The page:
How to Avoid Fatigue

June 23, 2015 Gary

Mark Zuckerberg, the founder of Facebook, is one of the richest people in the world. Despite all of the money and power, there’s something about him that’s very ordinary…

His wardrobe.

Zuckerberg Decision Fatigue


In almost every picture you see of him he is wearing the same grey/blue t-shirt and jeans. Zuckerberg understands what is known as ‘Decision Fatigue’:


With every decision we make, our ability to make a good decision gets worse. These are his own words:


“I really want to clear my life to make it so that I have to make as few decisions as possible about anything except how to best serve the community.”


It’s not just the nerdy tech guys that do this. Barack Obama owns a number of identical suits. Simon Cowell, Ryan Seacrest and the late Steve Jobs all stick to a similar fashion most of the time.


With the number of decisions we make per day being estimated to be well into the hundreds, it’s important that you understand how this affects you. Your brain is the most energy hungry organ in your body and, unlike most other organs, it runs solely off glucose. Sugar.


Why this is bad for your diet


Think about the amount of decisions you have made today from the moment you woke up. Should I hit snooze? Should I hit it again? What should I eat for breakfast? What should I wear for work? Do I have time for a coffee? Should I speed up to beat this light that’s turning to red? All of these, plus the many countless micro decisions that barely register, are using up your mental band width.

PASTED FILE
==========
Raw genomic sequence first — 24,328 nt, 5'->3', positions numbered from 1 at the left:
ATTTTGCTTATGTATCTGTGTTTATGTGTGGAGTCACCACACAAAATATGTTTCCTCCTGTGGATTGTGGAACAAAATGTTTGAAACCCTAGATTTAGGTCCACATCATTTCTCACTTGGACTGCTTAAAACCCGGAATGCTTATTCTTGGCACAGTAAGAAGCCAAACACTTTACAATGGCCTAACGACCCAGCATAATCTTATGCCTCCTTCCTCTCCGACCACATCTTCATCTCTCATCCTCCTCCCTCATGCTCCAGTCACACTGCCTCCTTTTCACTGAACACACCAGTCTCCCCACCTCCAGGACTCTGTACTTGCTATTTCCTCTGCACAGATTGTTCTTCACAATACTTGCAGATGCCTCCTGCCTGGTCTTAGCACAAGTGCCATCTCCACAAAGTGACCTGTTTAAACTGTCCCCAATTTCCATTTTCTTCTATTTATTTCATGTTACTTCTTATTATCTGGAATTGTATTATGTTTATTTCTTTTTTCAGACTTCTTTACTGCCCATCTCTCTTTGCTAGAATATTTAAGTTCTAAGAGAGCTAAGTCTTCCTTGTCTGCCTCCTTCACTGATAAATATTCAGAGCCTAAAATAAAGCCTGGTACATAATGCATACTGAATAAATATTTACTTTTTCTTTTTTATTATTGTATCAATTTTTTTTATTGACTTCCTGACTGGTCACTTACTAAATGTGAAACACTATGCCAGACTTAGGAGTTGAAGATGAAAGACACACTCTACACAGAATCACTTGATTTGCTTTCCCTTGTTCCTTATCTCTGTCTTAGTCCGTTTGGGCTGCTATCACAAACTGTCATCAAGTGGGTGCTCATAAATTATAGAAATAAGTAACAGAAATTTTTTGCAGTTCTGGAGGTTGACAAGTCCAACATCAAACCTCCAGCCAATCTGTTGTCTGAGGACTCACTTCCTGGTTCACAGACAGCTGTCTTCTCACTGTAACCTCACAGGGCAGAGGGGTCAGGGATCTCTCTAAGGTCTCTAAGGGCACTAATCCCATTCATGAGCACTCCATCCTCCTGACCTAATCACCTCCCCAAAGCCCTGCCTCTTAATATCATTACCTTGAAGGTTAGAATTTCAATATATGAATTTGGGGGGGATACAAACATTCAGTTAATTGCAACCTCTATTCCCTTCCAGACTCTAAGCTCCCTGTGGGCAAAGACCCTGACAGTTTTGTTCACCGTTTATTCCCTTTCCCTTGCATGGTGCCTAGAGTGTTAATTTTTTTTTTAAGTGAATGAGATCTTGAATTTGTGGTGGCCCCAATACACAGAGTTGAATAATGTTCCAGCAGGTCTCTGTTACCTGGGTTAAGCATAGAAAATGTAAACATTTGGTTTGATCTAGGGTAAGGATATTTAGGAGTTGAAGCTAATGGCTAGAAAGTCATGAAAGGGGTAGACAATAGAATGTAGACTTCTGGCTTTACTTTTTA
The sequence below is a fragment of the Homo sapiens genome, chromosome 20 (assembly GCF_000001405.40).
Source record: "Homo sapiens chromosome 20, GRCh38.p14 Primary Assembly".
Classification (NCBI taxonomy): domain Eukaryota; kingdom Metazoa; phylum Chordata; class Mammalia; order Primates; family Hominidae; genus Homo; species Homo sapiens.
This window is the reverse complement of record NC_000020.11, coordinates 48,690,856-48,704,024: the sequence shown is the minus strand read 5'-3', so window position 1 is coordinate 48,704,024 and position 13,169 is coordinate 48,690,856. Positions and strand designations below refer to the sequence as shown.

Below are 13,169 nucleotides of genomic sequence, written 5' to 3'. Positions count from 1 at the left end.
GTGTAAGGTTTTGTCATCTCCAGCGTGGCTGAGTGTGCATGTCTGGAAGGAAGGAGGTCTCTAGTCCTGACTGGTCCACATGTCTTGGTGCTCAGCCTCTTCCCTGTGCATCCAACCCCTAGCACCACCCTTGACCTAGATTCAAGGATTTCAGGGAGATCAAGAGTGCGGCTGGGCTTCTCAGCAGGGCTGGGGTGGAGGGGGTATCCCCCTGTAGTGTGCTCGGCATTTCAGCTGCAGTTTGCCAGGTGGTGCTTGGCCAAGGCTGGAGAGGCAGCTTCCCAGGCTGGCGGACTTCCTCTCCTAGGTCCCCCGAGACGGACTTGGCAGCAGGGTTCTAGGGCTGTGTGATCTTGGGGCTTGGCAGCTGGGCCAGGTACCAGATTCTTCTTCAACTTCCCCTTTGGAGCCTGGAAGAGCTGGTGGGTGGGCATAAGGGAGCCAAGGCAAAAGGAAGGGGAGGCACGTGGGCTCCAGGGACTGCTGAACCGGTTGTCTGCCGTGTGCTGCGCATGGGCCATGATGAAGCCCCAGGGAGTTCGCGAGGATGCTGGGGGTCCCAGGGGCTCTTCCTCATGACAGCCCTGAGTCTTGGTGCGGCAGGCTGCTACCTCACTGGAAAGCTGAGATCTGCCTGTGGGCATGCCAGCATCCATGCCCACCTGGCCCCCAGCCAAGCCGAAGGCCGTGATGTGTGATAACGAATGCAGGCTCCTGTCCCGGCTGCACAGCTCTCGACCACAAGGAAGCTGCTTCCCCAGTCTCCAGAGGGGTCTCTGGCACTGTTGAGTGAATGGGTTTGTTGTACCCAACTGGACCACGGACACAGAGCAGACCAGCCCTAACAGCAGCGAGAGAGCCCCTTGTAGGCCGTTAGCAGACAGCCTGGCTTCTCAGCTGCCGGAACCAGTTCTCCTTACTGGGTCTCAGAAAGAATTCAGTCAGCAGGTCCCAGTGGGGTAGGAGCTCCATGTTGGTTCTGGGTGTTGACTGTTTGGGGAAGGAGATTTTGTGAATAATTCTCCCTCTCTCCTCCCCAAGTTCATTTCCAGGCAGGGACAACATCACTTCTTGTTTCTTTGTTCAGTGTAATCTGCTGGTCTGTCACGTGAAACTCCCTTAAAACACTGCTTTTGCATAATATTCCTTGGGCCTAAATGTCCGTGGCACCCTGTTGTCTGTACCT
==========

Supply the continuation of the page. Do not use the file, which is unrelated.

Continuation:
So now you’ve went through your day deliberating about all of these little details and now it’s time to make a decision that may actually affect your health goals; lunch time.


You walk into Starbucks and pick up your over-priced sandwich. Now you’re contemplating which coffee to have and you catch sight of the plethora of fancy named muffins, cakes and slices. Your fatigued, sugar depleted brain sends a gentle reminder that your sugar levels are low and that these will provide a quick fix to the problem.


Obviously if your current goal is weight loss the logical answer is no. Unfortunately, the logical part of our brain requires sugar to work. Suddenly that Red Velvet Slice looks pretty good. You can’t use Will Power to overcome a powerful human need. In fact, using Will Power in the short term can have negative long term impacts.


The solution is to avoid the fatigue in the first place and use pre-commitment to avoid having to make so many decisions. This is what Zuckerberg and co have realized.


You don’t have to become a robot


You don’t have to wear the same thing all the time or live your life on repeat every week. But the fact is our brains LOVE routine. The more you can automate, the less decisions you have to make. The less decisions you make, the better the decisions.


It’s not just the clothes you wear. It’s the food you eat, the places you go, the things you do, every day. The things add up. The small decisions use up our precious mental bandwidth.


Be smart about it. For those self centered/fashion conscious among us that worry what other people will think if we wear the same thing most of the time, take a page out of the Mean Girls playbook:


Do things on a weekly schedule. Create rules of thumb that remove the decisions, such as having a gym specific gym outfit for each session and having the same healthy post workout meal every time. I have lots. I eat the same thing for breakfast most days, I try to go to bed at the same time every night, I start every day with a bottle of water and on Wednesdays I wear pink.


Doing all of this means that I make better decisions on things that matter. It also helps maintain the 80/20 rule. 80% of the time I eat well and do the things that count, so if 20% of the time I eat Pizza and drink the occasional beer, it doesn’t ruin my life.


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